The apparent effortlessness is largely an illusion caused by psychological distance. We just don't remember how hard it was to learn language. (In fact, there's some studies suggesting that memory is tied to language, so that we can't remember the language learning process.) The perception of effortlessness should be balanced, anyway, by the universal amusement (which some cartoonists have been mining for nearly half a century) over children's language mistakes.
Another anecdote: my wife liked to tease a young boy who was having trouble understanding the reciprocal nature of personal pronouns:
Adult: Is this your ball?
That's not exactly easy!
Another clue that children find language difficult is that they become agitated when someone speaks the 'wrong' language. An English-German bilingual child, Danny, was speaking to a German-speaking researcher; trying to help, his mother (who normally only used English with him) asked, Was macht der Vogel? ("What's the bird doing?") Danny, startled, told his mother, Nicht 'Vogel'! ("Not Vogel!") He points to the researcher and said Du Vogel ("You bird"), and to his mother and said Du sag 'birdie' ("You say birdie").
Another example: an Italian-German bilingual girl, Lisa, became upset and started to cry when an Italian friend spoke to her in German. On another occasion, Lisa's father said something to her in German, and she responded, No, tu non puoi! ("No, you can't!") Keeping two largely unknown language systems separate is a tricky task, and associating each with different people helps: Lisa can count on knowing that whatever Daddy says is Italian. If anyone in her life could use either language at any time, the learning task would become much harder.
One may fall back on the position that language may be hard for children to learn, but at least they do it better than adults. This, however, turns out to be surprisingly difficult to prove. Singletonexamined hundreds of studies, and found them resoundingly ambiguous. Quite a few studies, in fact, find that adult learners progress faster than children (Language Acquisition, pp. 94-106). Even in phonetics, sometimes the last stronghold of the kids-learn-free position, there are studies finding that adults are better at recognizing and producing foreign sounds.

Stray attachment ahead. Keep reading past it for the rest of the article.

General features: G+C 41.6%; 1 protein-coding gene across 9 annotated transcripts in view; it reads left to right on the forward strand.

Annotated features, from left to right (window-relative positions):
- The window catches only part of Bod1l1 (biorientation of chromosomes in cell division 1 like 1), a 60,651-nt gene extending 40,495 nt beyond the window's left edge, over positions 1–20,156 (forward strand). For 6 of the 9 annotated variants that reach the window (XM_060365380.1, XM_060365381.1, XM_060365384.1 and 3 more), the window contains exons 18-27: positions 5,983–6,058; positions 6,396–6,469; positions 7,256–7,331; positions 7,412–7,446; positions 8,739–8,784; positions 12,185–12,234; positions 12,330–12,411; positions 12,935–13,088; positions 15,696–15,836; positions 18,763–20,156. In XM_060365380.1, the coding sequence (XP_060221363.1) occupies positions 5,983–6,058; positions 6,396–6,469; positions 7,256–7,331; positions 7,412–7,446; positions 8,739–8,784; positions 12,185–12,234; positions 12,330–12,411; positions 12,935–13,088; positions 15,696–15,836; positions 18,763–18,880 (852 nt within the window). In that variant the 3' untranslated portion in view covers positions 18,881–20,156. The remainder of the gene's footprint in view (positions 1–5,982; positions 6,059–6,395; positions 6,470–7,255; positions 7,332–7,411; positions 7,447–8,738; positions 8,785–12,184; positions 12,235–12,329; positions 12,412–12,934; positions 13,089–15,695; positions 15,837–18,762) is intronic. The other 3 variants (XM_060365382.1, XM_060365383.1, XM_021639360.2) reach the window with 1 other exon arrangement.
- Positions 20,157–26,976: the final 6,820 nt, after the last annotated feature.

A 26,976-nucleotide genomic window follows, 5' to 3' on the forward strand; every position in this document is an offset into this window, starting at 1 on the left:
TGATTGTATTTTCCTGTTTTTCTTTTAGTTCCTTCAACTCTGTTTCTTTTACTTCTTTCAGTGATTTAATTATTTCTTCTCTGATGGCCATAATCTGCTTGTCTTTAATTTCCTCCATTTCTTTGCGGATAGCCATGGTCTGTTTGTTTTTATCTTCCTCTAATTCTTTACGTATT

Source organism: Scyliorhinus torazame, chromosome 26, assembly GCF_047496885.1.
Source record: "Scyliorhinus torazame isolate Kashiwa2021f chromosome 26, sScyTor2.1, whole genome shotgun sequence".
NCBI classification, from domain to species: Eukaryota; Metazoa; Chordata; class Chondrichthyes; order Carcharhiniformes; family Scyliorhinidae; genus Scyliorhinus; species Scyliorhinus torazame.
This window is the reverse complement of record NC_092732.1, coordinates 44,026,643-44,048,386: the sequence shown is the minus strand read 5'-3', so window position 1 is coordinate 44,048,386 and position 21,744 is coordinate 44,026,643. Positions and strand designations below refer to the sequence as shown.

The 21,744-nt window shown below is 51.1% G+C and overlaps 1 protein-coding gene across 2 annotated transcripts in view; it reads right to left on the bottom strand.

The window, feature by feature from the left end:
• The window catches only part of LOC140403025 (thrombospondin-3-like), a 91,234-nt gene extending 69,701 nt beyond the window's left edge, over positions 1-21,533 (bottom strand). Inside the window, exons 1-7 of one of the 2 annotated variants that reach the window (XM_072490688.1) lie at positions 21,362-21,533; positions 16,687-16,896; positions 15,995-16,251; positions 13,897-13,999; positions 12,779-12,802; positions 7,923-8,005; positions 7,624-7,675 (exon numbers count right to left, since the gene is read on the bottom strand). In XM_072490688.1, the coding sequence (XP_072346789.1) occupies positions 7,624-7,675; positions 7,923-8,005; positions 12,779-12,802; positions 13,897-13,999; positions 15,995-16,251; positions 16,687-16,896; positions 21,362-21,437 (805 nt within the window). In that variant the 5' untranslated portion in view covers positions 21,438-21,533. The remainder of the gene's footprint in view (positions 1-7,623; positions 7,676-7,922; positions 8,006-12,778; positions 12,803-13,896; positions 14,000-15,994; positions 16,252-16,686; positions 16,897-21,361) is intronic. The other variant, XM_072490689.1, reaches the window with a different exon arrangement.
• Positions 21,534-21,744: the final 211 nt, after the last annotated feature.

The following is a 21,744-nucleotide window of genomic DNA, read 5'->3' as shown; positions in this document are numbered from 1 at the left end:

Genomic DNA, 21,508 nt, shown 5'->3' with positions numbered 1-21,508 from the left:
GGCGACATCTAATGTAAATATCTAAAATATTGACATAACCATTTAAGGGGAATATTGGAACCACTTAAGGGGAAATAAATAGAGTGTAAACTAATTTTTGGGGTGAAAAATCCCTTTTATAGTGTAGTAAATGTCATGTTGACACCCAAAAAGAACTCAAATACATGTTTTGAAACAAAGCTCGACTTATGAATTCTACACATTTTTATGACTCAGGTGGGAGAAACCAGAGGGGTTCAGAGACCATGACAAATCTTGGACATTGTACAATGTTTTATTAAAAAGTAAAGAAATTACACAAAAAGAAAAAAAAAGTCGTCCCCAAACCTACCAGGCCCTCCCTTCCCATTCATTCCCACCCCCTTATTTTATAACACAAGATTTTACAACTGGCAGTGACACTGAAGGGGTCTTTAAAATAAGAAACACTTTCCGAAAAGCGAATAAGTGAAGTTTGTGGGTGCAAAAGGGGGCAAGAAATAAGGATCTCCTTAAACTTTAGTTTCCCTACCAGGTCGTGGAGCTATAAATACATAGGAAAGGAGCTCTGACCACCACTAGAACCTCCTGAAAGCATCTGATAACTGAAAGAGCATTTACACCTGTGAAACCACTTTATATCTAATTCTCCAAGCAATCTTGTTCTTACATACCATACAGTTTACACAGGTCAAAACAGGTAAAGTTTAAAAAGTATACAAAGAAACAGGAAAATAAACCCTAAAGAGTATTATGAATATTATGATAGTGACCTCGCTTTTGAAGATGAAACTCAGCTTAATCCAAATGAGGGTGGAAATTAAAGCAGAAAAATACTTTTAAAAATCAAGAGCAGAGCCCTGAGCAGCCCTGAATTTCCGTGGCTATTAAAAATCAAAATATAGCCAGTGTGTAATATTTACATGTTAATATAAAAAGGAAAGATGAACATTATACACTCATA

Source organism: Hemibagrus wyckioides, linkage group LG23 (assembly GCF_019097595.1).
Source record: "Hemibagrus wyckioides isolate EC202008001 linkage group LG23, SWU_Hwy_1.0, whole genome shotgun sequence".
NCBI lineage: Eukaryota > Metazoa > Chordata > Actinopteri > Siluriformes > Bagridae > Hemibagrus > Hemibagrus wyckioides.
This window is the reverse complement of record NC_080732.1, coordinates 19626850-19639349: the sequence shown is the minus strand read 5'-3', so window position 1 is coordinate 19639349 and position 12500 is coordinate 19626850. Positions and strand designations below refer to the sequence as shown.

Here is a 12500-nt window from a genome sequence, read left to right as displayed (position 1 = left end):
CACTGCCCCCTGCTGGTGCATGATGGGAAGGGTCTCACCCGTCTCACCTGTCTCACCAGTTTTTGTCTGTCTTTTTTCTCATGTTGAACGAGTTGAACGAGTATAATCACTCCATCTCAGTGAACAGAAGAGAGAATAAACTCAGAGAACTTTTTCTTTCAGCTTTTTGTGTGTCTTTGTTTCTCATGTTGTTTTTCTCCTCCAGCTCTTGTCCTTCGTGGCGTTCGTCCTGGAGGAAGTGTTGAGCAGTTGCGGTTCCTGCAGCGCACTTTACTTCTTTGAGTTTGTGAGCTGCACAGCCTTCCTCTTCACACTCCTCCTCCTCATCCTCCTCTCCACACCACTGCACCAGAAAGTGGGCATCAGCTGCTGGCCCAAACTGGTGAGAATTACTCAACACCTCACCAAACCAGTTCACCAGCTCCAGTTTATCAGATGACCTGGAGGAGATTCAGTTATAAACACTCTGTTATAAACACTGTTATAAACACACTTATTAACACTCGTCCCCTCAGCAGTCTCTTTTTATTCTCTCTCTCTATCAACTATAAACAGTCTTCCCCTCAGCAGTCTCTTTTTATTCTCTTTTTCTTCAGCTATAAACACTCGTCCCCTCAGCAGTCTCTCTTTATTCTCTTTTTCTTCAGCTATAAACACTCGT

Now, I think Singleton misses a key point in understanding this discrepancy: the studies he reviews compare children vs. adults who are learning languages. That's quite reasonable, and indeed it's hard to imagine an alternative approach; but the two groups are not really comparable! All children have to learn at least one language; but few adults do. So the studies compare the situation of all children with that of the minority of adults motivated to formally learn other languages.
Why do children learn languages well, when even adults who want to learn them have trouble with them? Innate abilities aside, children have a number of powerful advantages:
If adults could be placed in a similar situation, they might well learn languages as readily (I don't say 'easily'!) as children. The closest such situation I can think of is cross- cultural marriage. And indeed, this works quite well. My wife, for instance, a native Spanish speaker who came here in her late 20s, has learned exceptional English, since we speak it at home. By contrast, some of her Spanish-speaking friends of the same age, married to other Spanish speakers, speak English haltingly and with a strong accent.
By now, I think, the positive content of this paper will be anticlimactic:
Languages take immense effort to learn, and people will only learn them if it's socially or economically inescapable.To put it another way: the way children learn or don't learn languages, as reviewed in the last section, holds for adults as well-- compounded by adults' lack of the special advantages of children (time, motivation, peer pressure).
So what makes learning inescapable?
Again, we can learn from the children. Mere opportunity isn't enough. As we saw, immigrant children have an excellent opportunity to master their parents' language-- but, if possible, they don't. They learn only if they can't interact with relatives otherwise (e.g., if the relatives are monolingual).
Similarly, adults may be exposed to other languages-- their neighbors speak one, or their employees do, or it's on another TV channel, or it's taught at a nearby school-- but these sources are easily ignored.
The exposure has to be from people you need to interact with. For adults, this means principally employers, relatives by marriage, children, and clients or vendors who don't speak a language you already know.